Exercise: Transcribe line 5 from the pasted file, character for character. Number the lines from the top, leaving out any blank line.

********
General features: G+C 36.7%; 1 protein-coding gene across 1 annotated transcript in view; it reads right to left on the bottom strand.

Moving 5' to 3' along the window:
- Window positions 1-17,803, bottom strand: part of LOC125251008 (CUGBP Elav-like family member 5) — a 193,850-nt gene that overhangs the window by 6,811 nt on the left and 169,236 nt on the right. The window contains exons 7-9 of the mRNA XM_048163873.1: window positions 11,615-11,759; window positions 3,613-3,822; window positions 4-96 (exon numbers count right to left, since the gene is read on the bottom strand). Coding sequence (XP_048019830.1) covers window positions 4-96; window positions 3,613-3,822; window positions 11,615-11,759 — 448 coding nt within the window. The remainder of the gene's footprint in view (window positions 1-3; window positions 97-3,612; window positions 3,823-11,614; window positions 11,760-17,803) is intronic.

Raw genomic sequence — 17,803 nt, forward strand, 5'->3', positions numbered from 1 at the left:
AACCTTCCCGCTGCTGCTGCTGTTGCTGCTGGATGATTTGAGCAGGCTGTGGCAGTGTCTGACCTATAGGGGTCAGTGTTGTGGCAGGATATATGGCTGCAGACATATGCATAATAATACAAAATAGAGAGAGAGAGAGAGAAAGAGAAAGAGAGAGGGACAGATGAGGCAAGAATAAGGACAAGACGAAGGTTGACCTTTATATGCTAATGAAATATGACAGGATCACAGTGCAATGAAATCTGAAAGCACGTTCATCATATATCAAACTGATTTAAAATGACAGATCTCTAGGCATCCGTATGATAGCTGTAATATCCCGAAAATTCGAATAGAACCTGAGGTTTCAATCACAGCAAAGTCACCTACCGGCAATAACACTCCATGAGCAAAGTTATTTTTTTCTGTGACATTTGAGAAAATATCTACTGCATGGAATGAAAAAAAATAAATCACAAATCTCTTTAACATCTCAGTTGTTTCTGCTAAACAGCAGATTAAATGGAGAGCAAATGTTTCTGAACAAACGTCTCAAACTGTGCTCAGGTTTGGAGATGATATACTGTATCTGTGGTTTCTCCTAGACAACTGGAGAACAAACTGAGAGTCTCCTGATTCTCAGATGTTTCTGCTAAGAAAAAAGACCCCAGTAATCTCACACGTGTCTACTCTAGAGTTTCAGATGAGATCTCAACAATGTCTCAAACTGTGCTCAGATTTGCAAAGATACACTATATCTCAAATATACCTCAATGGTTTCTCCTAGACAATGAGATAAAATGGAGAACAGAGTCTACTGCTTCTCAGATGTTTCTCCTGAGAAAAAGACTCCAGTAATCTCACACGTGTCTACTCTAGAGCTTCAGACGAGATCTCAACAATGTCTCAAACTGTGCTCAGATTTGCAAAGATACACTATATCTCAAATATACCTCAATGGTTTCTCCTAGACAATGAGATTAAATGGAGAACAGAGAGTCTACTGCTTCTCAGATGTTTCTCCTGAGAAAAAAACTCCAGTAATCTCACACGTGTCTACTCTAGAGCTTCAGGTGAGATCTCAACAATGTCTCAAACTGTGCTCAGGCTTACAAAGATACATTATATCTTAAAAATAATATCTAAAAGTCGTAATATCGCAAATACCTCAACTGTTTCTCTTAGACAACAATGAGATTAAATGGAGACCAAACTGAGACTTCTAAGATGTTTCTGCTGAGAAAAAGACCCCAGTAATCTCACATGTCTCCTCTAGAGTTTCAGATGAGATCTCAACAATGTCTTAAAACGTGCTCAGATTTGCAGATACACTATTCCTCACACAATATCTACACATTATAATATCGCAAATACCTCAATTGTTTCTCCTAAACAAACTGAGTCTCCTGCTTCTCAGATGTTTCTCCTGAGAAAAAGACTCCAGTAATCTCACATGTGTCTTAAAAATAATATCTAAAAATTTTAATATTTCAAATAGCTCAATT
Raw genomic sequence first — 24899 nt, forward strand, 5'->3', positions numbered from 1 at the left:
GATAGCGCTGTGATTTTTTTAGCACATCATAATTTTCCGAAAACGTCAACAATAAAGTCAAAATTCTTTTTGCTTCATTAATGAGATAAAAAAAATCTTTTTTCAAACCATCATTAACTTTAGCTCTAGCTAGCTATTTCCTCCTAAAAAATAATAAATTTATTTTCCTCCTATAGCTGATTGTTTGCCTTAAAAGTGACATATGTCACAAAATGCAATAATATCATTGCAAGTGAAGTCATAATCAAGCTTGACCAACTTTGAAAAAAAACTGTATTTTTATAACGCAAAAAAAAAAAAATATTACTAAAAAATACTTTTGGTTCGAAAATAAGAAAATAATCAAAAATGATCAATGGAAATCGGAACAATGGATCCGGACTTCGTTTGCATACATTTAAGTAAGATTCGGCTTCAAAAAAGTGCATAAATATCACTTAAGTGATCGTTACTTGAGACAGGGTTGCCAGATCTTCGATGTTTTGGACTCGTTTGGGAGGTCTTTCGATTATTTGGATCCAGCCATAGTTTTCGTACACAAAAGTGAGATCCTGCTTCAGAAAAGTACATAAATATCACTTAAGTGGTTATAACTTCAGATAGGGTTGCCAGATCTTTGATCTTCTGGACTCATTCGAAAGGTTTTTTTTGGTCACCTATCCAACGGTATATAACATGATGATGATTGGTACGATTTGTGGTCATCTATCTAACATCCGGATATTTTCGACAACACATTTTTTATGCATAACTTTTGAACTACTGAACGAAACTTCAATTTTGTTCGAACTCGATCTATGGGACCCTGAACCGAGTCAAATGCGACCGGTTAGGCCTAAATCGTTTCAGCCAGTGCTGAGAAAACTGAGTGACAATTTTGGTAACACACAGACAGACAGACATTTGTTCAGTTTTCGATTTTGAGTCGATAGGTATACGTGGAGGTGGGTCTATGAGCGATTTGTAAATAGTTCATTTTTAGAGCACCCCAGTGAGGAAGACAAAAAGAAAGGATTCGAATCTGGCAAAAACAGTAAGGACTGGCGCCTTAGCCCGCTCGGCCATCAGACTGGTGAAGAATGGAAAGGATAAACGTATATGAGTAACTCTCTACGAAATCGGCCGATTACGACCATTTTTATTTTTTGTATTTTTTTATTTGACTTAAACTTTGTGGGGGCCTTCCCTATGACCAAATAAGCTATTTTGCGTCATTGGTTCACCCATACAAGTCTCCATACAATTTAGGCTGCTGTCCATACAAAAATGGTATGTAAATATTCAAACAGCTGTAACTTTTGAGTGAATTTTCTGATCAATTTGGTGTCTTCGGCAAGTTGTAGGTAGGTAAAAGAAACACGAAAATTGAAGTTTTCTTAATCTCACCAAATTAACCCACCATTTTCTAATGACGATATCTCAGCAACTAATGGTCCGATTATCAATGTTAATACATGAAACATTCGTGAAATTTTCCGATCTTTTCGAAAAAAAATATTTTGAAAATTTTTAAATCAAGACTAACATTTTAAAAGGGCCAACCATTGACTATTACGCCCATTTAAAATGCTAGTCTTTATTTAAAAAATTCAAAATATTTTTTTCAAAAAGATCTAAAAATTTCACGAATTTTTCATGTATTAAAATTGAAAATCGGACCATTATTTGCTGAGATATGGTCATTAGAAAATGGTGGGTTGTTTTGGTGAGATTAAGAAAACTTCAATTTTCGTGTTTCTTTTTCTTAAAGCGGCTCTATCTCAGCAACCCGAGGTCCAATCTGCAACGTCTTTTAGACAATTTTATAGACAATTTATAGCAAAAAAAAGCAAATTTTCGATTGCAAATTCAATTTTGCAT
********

AACCTTCCCGCTGCTGCTGCTGTTGCTGCTGGATGATTTGAGCAGGCTGTGGCAGTGTCTGACCTATAGGGGTCAGTGTTGTGGCAGGATATATGGCTGCAGACATATGCATAATAATACAAAATAGAGAGAGAGAGAGAGAAAGAGAAAGAGAGAGGGACAGATGAGGCAAGAATAAGGACAAGACGAAGGTTGACCTTTATATGCTAATGAAATATGACAGGATCACAGTGCAATGAAATCTGAAAGCACGTTCATCATATATCAAACTGATTTAAAATGACAGATCTCTAGGCATCCGTATGATAGCTGTAATATCCCGAAAATTCGAATAGAACCTGAGGTTTCAATCACAGCAAAGTCACCTACCGGCAATAACACTCCATGAGCAAAGTTATTTTTTTCTGTGACATTTGAGAAAATATCTACTGCATGGAATGAAAAAAAATAAATCACAAATCTCTTTAACATCTCAGTTGTTTCTGCTAAACAGCAGATTAAATGGAGAGCAAATGTTTCTGAACAAACGTCTCAAACTGTGCTCAGGTTTGGAGATGATATACTGTATCTGTGGTTTCTCCTAGACAACTGGAGAACAAACTGAGAGTCTCCTGATTCTCAGATGTTTCTGCTAAGAAAAAAGACCCCAGTAATCTCACACGTGTCTACTCTAGAGTTTCAGATGAGATCTCAACAATGTCTCAAACTGTGCTCAGATTTGCAAAGATACACTATATCTCAAATATACCTCAATGGTTTCTCCTAGACAATGAGATAAAATGGAGAACAGAGTCTACTGCTTCTCAGATGTTTCTCCTGAGAAAAAGACTCCAGTAATCTCACACGTGTCTACTCTAGAGCTTCAGACGAGATCTCAACAATGTCTCAAACTGTGCTCAGATTTGCAAAGATACACTATATCTCAAATATACCTCAATGGTTTCTCCTAGACAATGAGATTAAATGGAGAACAGAGAGTCTACTGCTTCTCAGATGTTTCTCCTGAGAAAAAAACTCCAGTAATCTCACACGTGTCTACTCTAGAGCTTCAGGTGAGATCTCAACAATGTCTCAAACTGTGCTCAGGCTTACAAAGATACATTATATCTTAAAAATAATATCTAAAAGTCGTAATATCGCAAATACCTCAACTGTTTCTCTTAGACAACAATGAGATTAAATGGAGACCAAACTGAGACTTCTAAGATGTTTCTGCTGAGAAAAAGACCCCAGTAATCTCACATGTCTCCTCTAGAGTTTCAGATGAGATCTCAACAATGTCTTAAAACGTGCTCAGATTTGCAGATACACTATTCCTCACACAATATCTACACATTATAATATCGCAAATACCTCAATTGTTTCTCCTAAACAAACTGAGTCTCCTGCTTCTCAGATGTTTCTCCTGAGAAAAAGACTCCAGTAATCTCACATGTGTCTTAAAAATAATATCTAAAAATTTTAATATTTCAAATAGCTCAATT